Living Under Coronavirus and Injecting Drugs in Bristol (LUCID-B): a qualitative study of experiences of COVID-19 among people who inject drugs

Joanna Kesten*, Adam R G Holland*, Myles-Jay Linton*, Hannah E Family*, Jenny Scott*, Jeremy Horwood*, Matt Hickman*, Maggie Telfer*, Rachel Ayres*, Deborah Hussey*, Jack Wilkinson*, Lindsey A Hines*

*Corresponding author for this work

Research output: Contribution to journalArticle (Academic Journal)peer-review

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Abstract

Background
People who inject drugs (PWID) are a high-risk group for COVID-19 transmission and serious health consequences. Restrictions imposed in the UK in response to the pandemic led to rapid health and housing service alterations. We aimed to examine PWID experiences of: 1) challenges relating to the COVID-19 public health measures; 2) changes to opioid substitution therapy (OST) and harm reduction services; and 3) perceived effects of COVID-19 on drug use patterns and risk behaviour.

Methods
Telephone semi-structured interviews were conducted with 28 PWID in Bristol, Southwest of England. Analysis followed a reflexive thematic analysis.

Results
Concern about COVID-19 and adherence to public health guidance varied. Efforts made by services to continue providing support during the pandemic were appreciated and some changes were preferred, such as less frequent OST collection, relaxation of supervised consumption and needle and syringe programmes (NSP) home delivery. However, remote forms of contact were highlighted as less beneficial and more difficult to engage with than in-person contact. Public health guidance advising people to ‘stay home’ led to increased isolation, boredom, and time to ruminate which impacted negatively on mental health. Lockdown restrictions directly impacted on sources of income and routine. Changes in drug use were explained as a consequence of isolation and fewer interactions with peers, problems accessing drugs, reduced drug purity and reduced financial resources.

Conclusion
This study captures the significant impacts and challenges of the COVID-19 pandemic on the lives of PWID. While rapid adaptations to service delivery to help mitigate the risks of COVID-19 were appreciated and some changes such as relaxation of supervised daily OST consumption were viewed positively, barriers to access need further attention. Going forwards there may be opportunities to harness the positive aspects of some changes to services.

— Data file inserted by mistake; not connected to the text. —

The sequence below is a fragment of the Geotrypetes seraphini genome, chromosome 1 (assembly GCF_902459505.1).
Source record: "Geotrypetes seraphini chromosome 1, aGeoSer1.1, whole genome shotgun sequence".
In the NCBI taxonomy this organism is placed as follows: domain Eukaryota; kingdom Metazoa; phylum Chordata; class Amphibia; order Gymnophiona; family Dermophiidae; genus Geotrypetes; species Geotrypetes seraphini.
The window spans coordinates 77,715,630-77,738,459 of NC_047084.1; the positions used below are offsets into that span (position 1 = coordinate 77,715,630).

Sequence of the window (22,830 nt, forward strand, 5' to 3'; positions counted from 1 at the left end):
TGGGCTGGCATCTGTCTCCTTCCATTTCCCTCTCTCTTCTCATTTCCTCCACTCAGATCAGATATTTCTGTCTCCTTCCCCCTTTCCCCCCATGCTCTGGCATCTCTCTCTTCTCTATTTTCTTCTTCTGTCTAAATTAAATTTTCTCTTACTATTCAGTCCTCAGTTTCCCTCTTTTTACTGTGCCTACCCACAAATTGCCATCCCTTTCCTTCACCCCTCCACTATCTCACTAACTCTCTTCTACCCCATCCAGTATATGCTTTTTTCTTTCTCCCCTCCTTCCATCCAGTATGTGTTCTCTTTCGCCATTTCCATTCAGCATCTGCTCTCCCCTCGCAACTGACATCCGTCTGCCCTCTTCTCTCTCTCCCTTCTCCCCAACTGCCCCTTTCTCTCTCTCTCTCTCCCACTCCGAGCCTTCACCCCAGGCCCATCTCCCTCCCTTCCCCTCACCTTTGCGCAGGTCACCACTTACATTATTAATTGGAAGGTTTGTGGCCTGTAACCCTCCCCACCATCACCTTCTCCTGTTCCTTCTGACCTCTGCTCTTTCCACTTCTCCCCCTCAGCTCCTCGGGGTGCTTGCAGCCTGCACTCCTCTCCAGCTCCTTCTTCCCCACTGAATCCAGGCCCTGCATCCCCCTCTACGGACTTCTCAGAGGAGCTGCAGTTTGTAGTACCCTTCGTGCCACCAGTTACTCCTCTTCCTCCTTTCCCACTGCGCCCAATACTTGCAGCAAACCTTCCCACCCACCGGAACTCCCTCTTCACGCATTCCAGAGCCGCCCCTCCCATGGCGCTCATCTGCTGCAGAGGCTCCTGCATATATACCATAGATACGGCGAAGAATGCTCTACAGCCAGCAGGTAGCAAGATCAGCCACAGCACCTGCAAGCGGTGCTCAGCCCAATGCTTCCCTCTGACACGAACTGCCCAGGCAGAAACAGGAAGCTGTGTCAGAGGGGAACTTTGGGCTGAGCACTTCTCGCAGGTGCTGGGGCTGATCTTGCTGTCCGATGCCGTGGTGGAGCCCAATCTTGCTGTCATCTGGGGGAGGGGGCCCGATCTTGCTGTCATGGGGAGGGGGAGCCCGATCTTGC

Original languageEnglish
Article number103391
Number of pages10
JournalInternational Journal of Drug Policy
Volume98
Early online date20 Jul 2021
DOIs
Publication statusE-pub ahead of print - 20 Jul 2021

Bibliographical note

Funding Information:
LH is funded by the Wellcome Trust (209158/Z/17/Z). AH is a Public Health Specialty Registrar employed by Hampshire Hospitals Foundation Trust. M-JL is funded by the Elizabeth Blackwell Institute, University of Bristol and the Development and Alumni Relations Office, University of Bristol. JS is employed by the University of Bath on a substantive academic contract.

Funding Information:
JK and JH are partly funded by National Institute for Health Research Applied Research Collaboration West (NIHR ARC West) and NIHR HPRU in Behavioural Science and Evaluation. MH is funded by NIHR HPRU in Behavioural Science and Evaluation.

Funding Information:
This work is funded by the Elizabeth Blackwell Institute Rapid Response COVID-19 scheme and supported by the National Institute for Health Research, Applied Research Collaboration West (NIHR ARC West) and NIHR Health Protection Research Unit (HPRU) in Behavioural Science and Evaluation. The views expressed in this article are those of the authors and not necessarily those of the NIHR, the Department of Health and Social Care, Public Health England, the Wellcome Trust or the Elizabeth Blackwell Institute.

Funding Information:
HF is employed by the University of Bristol and her work is funded by BaNES Swindon and Wiltshire NHS Clinical Commissioning Group. She is also employed at the University of Bath on a temporary academic contract.

Publisher Copyright:
© 2021

Keywords

  • COVID-19
  • Drug users
  • Harm reduction
  • Injecting
  • Opioid Substitution Therapy
  • PWID

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